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Question about the Sea Wyvern shipwreck


Savage Tide Adventure Path

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Luna eladrin wrote:

Thanks!

It will take a while, though. My group is playing once every 2-3 weeks and it is a very roleplay-heavy game (so the pace is not so fast).

RP-heavy is a good and blessed thing. Encourage it. The game may take longer, but it will be so much better. Make it last!

Eww, that sounds creepy. You know what I mean. Role-playing good. Hack-and-slash good, but not AS good.

(blush)

Qadira RPG Superstar 2010 Top 32

Hmmm, the game's tonight and the email traffic is heating up.

"Can we make enough tar with minor creation?"

1 cubic foot per level... and tar comes from decayed vegetable matter...

Oh dear. Any ideas, guys?


carborundum wrote:

Hmmm, the game's tonight and the email traffic is heating up.

"Can we make enough tar with minor creation?"

1 cubic foot per level... and tar comes from decayed vegetable matter...

Oh dear. Any ideas, guys?

Let me get this straight - they intend to go to sea in a ship tarred with pitch created by a spell which has a duration of some hours? And which an unfriendly spellcaster (having just cast detect magic) could then dispel, thus causing the ship to fall apart?

Maybe that came across as a bit sarcastic (for which I apologise), but as a character I certainly would not be enthused by the prospect.

Have you considered having Emraag cruise by in a threatening manner, or otherwise turn up?

Qadira RPG Superstar 2010 Top 32

Yeah... I just read up on the spell (it's never been used before) and noticed the duration after the edit timer ran out on my post. They just really, really want to fix the ship and not take the survivors through the jungle.

The good/ exalted characters don't want to subject those poor families to the Isle if they can possibly help it. On the one hand, I'm extra sensitive and sympathetic because of railroading the crash (with Emraag), and on the other hand - if they're determined I'm happy to skip to ToD.

Now I just need some way to let them fix the boat that's mutually acceptable.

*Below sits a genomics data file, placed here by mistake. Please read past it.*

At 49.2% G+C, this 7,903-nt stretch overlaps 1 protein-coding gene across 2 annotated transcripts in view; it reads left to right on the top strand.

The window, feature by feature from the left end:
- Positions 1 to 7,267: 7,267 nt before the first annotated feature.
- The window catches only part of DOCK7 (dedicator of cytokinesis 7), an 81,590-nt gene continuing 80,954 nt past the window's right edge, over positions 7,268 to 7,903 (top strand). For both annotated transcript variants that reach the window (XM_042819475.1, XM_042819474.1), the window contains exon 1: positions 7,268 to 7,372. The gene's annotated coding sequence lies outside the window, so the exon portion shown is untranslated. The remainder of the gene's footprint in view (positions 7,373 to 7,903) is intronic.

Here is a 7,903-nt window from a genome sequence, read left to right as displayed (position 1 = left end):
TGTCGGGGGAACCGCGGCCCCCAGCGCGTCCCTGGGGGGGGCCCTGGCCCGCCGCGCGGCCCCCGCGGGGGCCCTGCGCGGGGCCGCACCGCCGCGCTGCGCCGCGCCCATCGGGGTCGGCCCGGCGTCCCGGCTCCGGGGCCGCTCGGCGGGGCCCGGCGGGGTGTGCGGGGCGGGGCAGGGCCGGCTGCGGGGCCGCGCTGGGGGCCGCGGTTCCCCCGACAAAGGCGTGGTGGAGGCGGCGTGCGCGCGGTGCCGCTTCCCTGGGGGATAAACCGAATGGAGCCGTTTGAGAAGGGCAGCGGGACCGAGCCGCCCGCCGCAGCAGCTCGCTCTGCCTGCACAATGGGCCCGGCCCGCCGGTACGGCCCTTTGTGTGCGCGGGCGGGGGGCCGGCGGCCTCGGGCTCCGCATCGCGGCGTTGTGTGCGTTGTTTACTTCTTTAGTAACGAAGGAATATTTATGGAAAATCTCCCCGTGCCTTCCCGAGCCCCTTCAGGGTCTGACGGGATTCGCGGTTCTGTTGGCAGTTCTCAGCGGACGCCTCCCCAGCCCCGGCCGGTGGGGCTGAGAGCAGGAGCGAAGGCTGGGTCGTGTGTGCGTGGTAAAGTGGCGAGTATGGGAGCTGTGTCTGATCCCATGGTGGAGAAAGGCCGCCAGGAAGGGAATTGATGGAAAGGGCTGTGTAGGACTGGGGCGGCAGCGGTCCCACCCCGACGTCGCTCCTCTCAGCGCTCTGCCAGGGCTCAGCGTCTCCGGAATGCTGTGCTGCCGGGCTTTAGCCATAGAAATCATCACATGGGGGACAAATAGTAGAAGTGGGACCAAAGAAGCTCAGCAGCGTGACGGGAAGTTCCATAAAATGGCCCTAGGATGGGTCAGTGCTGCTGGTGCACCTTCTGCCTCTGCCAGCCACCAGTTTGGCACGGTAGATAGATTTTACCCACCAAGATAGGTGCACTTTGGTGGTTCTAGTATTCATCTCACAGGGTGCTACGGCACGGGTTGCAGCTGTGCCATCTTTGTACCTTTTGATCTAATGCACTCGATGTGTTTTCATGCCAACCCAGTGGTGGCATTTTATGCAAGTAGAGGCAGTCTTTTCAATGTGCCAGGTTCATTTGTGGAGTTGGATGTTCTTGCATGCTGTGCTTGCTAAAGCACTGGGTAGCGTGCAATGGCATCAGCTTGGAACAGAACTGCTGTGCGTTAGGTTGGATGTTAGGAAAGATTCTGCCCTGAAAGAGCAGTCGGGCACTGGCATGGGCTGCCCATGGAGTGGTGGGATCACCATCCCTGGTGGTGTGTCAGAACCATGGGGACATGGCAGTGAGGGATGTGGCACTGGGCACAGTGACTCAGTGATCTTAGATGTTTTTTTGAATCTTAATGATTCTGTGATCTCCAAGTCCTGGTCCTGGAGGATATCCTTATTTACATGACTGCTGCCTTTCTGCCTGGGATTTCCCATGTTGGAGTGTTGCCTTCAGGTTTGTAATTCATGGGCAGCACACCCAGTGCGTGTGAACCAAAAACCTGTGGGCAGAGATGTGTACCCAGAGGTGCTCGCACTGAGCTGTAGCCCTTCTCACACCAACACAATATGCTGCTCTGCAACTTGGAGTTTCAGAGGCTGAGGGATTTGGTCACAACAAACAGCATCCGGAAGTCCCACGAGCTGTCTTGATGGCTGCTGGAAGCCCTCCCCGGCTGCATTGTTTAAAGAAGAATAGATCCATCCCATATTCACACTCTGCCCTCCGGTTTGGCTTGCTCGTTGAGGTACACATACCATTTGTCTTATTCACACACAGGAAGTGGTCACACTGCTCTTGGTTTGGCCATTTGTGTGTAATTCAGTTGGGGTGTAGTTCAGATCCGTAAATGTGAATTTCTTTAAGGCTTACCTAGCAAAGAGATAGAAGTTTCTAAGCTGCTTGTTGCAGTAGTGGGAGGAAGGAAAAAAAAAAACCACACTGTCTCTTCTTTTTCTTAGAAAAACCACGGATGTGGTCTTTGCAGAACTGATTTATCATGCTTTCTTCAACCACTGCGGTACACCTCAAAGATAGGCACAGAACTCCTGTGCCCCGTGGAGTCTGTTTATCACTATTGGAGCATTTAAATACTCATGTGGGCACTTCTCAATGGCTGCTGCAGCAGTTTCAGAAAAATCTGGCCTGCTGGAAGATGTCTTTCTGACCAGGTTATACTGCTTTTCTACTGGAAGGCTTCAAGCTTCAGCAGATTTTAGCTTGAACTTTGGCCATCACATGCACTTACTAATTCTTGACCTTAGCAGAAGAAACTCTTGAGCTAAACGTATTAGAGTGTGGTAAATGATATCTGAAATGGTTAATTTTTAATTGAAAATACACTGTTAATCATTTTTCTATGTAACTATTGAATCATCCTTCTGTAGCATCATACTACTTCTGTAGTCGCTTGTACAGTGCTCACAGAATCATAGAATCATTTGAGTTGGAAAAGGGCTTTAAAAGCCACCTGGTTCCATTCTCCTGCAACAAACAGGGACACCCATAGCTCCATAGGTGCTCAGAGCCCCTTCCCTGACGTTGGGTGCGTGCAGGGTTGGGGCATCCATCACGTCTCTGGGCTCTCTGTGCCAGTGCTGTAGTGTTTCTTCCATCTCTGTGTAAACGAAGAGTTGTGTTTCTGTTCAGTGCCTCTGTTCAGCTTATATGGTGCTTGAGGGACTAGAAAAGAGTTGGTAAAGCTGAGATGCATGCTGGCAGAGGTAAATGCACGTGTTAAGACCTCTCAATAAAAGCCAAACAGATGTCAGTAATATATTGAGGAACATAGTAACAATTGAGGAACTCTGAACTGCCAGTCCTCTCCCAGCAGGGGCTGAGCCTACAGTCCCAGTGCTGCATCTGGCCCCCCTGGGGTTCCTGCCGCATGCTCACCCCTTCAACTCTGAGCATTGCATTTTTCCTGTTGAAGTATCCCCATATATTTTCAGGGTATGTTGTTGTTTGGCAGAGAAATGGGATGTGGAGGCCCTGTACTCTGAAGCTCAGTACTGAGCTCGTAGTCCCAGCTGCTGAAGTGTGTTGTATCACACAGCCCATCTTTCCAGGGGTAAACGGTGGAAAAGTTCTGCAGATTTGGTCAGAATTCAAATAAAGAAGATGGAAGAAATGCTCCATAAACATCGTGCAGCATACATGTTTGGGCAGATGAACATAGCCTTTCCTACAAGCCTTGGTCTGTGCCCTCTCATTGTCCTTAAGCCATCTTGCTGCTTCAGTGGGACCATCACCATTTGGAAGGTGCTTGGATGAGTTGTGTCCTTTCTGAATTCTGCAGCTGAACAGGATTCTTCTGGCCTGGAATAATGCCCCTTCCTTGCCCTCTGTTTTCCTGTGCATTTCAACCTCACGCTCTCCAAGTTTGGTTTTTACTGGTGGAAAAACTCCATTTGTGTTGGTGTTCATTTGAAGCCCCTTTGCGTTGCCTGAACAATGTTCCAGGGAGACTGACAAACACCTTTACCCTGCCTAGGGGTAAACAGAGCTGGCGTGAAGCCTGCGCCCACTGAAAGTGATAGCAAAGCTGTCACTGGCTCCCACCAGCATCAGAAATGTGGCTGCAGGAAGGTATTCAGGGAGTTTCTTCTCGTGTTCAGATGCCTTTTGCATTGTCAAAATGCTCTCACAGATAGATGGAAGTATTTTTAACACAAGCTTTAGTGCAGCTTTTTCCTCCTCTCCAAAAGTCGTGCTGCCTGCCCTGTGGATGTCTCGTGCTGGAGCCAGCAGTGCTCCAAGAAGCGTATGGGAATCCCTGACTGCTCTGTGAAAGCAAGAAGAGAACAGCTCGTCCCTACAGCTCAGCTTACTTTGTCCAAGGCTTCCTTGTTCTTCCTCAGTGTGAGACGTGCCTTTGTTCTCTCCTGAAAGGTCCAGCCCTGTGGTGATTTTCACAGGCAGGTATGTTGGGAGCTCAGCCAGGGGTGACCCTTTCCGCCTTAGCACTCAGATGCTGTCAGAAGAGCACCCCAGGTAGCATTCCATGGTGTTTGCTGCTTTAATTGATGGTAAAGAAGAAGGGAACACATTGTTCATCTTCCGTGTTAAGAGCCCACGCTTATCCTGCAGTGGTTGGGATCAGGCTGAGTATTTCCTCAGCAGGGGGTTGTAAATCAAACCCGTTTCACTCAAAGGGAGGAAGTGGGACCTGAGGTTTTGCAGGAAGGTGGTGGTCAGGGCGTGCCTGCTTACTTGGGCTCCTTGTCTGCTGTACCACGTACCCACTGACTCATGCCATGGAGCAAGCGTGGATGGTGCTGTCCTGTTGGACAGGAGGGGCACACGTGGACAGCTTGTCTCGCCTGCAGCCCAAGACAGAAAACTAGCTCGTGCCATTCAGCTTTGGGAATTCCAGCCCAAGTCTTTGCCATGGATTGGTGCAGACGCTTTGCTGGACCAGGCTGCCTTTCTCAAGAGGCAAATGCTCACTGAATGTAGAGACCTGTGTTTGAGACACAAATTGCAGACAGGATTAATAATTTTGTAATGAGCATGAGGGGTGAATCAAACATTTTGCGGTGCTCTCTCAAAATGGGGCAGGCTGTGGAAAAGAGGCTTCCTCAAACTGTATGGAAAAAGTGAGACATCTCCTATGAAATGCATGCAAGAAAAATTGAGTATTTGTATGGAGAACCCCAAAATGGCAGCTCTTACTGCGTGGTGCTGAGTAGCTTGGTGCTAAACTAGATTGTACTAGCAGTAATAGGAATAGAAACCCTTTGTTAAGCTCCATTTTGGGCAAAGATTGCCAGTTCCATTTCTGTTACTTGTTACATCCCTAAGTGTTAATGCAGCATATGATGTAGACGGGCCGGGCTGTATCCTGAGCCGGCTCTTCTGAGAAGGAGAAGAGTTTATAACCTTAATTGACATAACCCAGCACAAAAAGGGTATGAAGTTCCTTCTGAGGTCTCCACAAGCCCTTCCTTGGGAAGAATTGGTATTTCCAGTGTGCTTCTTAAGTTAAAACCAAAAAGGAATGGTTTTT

Laminating the new hull sections with planks at 90 degrees?
Gluing each plank to the next with Undaunted Fixture? (Hmmm, both planks Large size - won't work)

Argh!


carborundum wrote:

Yeah... I just read up on the spell (it's never been used before) and noticed the duration after the edit timer ran out on my post. They just really, really want to fix the ship and not take the survivors through the jungle.

The good/ exalted characters don't want to subject those poor families to the Isle if they can possibly help it. On the one hand, I'm extra sensitive and sympathetic because of railroading the crash (with Emraag), and on the other hand - if they're determined I'm happy to skip to ToD.

Now I just need some way to let them fix the boat that's mutually acceptable.
Laminating the new hull sections with planks at 90 degrees?
Gluing each plank to the next with Undaunted Fixture? (Hmmm, both planks Large size - won't work)

Argh!

Has the party considered finding a defensible location (such as high caves) for the rest of the survivors, and then making the slog overland themselves? If the families, etc., can be left in a reasonably safe location with enough supplies, would that be sufficient to assuage the good/exalted characters' conscience?

If the party is in doubt, they could use some sort of "contact the divine switchboard" spell to hear what the other survivors' chances are if left in said cave/whatever.


Perhaps you could let Urol conclude (with knowledge nature) that there is tar on the island, and that there probably will be a tar pit somewhere (e.g. he finds little bits of tar in the sand). Then the group could go and look for the tar (Urol does not know where it is on the island) and make some kind of hideout for the NPCs. You could even let them trace the tar residue to the tar pits.

Urol always thinks everything is easy for adventurers, so he probably thinks they will have found tar in 1-2 days.

Qadira RPG Superstar 2010 Top 32

Well, the players <i>really</i> didn't want to be wrecked on the coast, and since Urol's dead (chopped up by the barbarian under the influence of the gibbering mouther) no-one could persuade them it was a good idea.